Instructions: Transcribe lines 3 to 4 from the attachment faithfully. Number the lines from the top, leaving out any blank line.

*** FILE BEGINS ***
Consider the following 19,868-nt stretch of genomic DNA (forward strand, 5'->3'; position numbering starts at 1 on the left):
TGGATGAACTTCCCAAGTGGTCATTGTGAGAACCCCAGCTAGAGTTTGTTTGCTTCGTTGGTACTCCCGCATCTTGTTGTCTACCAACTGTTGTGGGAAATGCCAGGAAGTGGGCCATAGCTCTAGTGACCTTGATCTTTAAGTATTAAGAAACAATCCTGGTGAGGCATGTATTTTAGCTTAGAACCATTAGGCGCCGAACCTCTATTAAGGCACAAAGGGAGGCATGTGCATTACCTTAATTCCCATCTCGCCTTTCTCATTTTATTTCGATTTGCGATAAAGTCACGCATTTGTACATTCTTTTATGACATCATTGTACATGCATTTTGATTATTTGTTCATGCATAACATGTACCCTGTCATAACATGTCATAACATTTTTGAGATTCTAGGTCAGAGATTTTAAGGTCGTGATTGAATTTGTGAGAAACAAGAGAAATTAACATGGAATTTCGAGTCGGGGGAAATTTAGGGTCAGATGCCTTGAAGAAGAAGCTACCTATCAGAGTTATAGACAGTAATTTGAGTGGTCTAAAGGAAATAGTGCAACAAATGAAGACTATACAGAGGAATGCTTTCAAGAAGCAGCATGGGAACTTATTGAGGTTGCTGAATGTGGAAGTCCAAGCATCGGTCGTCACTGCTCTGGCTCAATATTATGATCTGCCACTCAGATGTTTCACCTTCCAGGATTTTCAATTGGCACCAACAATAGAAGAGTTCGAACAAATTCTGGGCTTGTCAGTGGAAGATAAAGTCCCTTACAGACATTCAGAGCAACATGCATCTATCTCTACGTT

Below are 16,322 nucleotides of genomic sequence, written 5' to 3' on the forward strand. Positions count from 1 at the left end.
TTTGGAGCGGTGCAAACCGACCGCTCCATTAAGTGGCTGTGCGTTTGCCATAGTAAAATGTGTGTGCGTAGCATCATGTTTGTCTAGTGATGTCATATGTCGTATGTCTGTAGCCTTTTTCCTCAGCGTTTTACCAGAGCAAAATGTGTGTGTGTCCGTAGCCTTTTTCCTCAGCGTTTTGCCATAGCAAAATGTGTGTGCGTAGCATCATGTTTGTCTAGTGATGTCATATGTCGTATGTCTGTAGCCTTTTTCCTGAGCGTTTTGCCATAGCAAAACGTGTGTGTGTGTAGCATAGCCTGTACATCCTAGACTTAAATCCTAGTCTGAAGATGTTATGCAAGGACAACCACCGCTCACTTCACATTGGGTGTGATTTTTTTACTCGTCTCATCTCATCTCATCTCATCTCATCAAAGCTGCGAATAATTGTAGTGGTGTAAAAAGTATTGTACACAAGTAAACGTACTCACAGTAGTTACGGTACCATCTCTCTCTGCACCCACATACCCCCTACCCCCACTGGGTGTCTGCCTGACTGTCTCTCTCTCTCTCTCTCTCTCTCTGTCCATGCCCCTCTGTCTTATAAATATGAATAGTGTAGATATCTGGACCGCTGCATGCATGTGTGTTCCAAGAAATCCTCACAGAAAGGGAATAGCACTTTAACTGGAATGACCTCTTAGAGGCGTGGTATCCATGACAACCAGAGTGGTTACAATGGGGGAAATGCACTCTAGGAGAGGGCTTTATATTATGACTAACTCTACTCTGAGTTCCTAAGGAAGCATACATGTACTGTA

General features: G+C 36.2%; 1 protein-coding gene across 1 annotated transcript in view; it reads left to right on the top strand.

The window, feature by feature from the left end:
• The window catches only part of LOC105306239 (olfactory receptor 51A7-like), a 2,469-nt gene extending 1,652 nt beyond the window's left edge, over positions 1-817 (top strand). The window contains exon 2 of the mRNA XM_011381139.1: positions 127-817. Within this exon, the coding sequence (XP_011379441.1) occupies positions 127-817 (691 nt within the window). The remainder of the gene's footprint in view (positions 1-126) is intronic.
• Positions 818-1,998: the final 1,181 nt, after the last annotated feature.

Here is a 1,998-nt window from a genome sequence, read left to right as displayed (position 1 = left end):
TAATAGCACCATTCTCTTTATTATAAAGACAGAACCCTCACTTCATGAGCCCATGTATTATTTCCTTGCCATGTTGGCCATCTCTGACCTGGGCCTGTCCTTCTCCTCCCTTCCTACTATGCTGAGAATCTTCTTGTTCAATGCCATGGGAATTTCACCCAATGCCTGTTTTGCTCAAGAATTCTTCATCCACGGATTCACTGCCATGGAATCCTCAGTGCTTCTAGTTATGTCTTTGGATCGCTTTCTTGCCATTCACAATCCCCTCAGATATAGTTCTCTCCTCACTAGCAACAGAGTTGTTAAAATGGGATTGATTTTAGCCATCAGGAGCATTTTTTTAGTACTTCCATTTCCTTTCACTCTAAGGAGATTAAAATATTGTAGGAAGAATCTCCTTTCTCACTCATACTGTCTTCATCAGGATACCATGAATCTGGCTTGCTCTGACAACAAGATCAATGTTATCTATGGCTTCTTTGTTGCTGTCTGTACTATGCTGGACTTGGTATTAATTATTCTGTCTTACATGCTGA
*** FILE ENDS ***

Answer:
Below are 16,322 nucleotides of genomic sequence, written 5' to 3' on the forward strand. Positions count from 1 at the left end.
TTTGGAGCGGTGCAAACCGACCGCTCCATTAAGTGGCTGTGCGTTTGCCATAGTAAAATGTGTGTGCGTAGCATCATGTTTGTCTAGTGATGTCATATGTCGTATGTCTGTAGCCTTTTTCCTCAGCGTTTTACCAGAGCAAAATGTGTGTGTGTCCGTAGCCTTTTTCCTCAGCGTTTTGCCATAGCAAAATGTGTGTGCGTAGCATCATGTTTGTCTAGTGATGTCATATGTCGTATGTCTGTAGCCTTTTTCCTGAGCGTTTTGCCATAGCAAAACGTGTGTGTGTGTAGCATAGCCTGTACATCCTAGACTTAAATCCTAGTCTGAAGATGTTATGCAAGGACAACCACCGCTCACTTCACATTGGGTGTGATTTTTTTACTCGTCTCATCTCATCTCATCTCATCTCATCAAAGCTGCGAATAATTGTAGTGGTGTAAAAAGTATTGTACACAAGTAAACGTACTCACAGTAGTTACGGTACCATCTCTCTCTGCACCCACATACCCCCTACCCCCACTGGGTGTCTGCCTGACTGTCTCTCTCTCTCTCTCTCTCTCTCTGTCCATGCCCCTCTGTCTTATAAATATGAATAGTGTAGATATCTGGACCGCTGCATGCATGTGTGTTCCAAGAAATCCTCACAGAAAGGGAATAGCACTTTAACTGGAATGACCTCTTAGAGGCGTGGTATCCATGACAACCAGAGTGGTTACAATGGGGGAAATGCACTCTAGGAGAGGGCTTTATATTATGACTAACTCTACTCTGAGTTCCTAAGGAAGCATACATGTACTGTA